These Charlotte Bobcats will go nowhere unless they can rebound
09/30/2013 5:52 PM
10/01/2013 10:10 AM
Even the best basketball players in the world miss more than half their shots.
That leaves a whole lot of potential rebounds clanking around the rim in the NBA, and the Charlotte Bobcats didn’t get nearly enough of them last season.
New coach Steve Clifford is a pleasant fellow who can be blunt. And on this topic you can tell he is going to be very demanding of his players.
Clifford believes the Bobcats’ record won’t rebound until the team starts rebounding on every possession. He has studied each Charlotte player’s rebounding compared to others who play their position and has decided the Bobcats only have two players who are good rebounders at the moment.
“Al Jefferson is a good defensive rebounder,” Clifford said Monday of the Bobcats’ new big man. “Not great, but good. And Michael Kidd-Gilchrist for a rookie last year was an exceptional rebounder. Other than that, we don’t have guys who, to be honest, have even been average with any consistency.”
The best rebounders combine toughness and technique. Being close to 7 feet tall helps, too, but it’s not enough by itself.
Note that 6-foot-9 Bismack Biyombo was conspicuously absent from Clifford’s list of good rebounders, as were Josh McRoberts (6-10) and Brendan Haywood (7-0, and a player Clifford characterized as someone who “has had years where he’s been a good offensive rebounder”).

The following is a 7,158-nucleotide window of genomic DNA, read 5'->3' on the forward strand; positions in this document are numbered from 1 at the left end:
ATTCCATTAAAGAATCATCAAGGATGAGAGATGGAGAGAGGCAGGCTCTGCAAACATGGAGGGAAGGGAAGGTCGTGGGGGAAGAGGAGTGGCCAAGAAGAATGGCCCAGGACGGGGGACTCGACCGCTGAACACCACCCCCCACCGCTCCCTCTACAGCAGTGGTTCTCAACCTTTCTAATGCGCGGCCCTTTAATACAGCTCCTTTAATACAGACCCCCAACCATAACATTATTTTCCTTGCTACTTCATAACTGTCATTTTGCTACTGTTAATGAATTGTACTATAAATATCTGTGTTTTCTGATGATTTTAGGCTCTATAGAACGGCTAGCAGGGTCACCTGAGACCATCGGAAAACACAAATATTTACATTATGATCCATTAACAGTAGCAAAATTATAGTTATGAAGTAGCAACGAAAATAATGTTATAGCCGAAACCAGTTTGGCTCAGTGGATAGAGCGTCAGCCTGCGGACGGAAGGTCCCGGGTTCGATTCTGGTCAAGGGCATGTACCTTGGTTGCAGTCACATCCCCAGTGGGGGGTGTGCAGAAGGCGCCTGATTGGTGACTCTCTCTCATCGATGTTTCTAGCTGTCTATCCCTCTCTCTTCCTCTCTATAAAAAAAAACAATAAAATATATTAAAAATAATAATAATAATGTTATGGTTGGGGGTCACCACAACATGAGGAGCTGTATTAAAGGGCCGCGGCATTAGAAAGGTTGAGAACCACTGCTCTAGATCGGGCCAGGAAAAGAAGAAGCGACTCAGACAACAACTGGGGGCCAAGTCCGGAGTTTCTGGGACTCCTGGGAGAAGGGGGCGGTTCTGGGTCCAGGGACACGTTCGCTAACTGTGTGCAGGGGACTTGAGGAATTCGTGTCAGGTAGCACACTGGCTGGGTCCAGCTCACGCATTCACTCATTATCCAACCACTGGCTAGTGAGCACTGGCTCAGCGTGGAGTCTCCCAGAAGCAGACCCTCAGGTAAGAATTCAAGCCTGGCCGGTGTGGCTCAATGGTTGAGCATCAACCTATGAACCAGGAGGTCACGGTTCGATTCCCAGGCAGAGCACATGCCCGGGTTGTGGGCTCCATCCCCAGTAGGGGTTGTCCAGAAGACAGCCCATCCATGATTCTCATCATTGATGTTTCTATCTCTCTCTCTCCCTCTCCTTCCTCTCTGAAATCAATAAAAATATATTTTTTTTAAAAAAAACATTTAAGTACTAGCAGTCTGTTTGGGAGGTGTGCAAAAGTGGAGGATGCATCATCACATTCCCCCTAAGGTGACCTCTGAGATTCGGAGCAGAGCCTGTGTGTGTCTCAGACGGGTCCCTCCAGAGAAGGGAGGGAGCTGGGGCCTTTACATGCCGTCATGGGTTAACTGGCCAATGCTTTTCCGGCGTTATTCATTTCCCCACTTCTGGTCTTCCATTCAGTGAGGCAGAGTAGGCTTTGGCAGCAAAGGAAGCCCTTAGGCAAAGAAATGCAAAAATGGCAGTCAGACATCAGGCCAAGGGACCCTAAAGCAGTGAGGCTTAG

Gerald Henderson said Monday he knew he was a “below average rebounder” for his position and must improve, so it’s obvious Clifford has been drilling this message into his players.
Rookie Cody Zeller averaged eight rebounds per game for Indiana last season. When I asked Zeller Monday how good a rebounder he is, he said: “In the NBA, I don’t know. These guys are so big and strong. ... But at the end of the day you’ve just got to go up and get it – scrap and claw if you have to.”
Dennis Rodman, who at around 6-7 was hardly ever the tallest player on the floor, led the NBA in rebounding for an astonishing seven straight seasons from 1991 to 1998. As eccentric as Rodman has always been, he was also an awesome rebounder, which is why he made basketball’s hall of fame and why teams put up with him.
Clifford brought up the Brooklyn Nets’ Reggie Evans as an example of a great NBA rebounder these days. Evans barely scores at all, but he is valuable because he grabs 11 rebounds per game.
“Watch Reggie Evans on tape,” Clifford said (and the way he says it, you can bet the Bobcats will). “When the shot goes up, he’s instinctively moving to where he thinks the ball’s going to come, every time. And more often than not, he’s right.”
As a 6-1 point guard, Kemba Walker won’t ever get a ton of rebounds. But he has some thoughts on the subject.
“Rebounding is all about toughness,” he said. “It’s all about wanting to get the 50-50 ball. No question this team has the ability to rebound – it’s just are we going to want to rebound?”
They had better. Clifford talks so enthusiastically about the subject that you can bet it will be an enormous emphasis during training camp and that much playing time will eventually depend on it.
“The bottom line is this,” Clifford said. “We can get a lot better on offense and a lot better on defense. And if we don’t get a lot better rebounding, it may not matter.”
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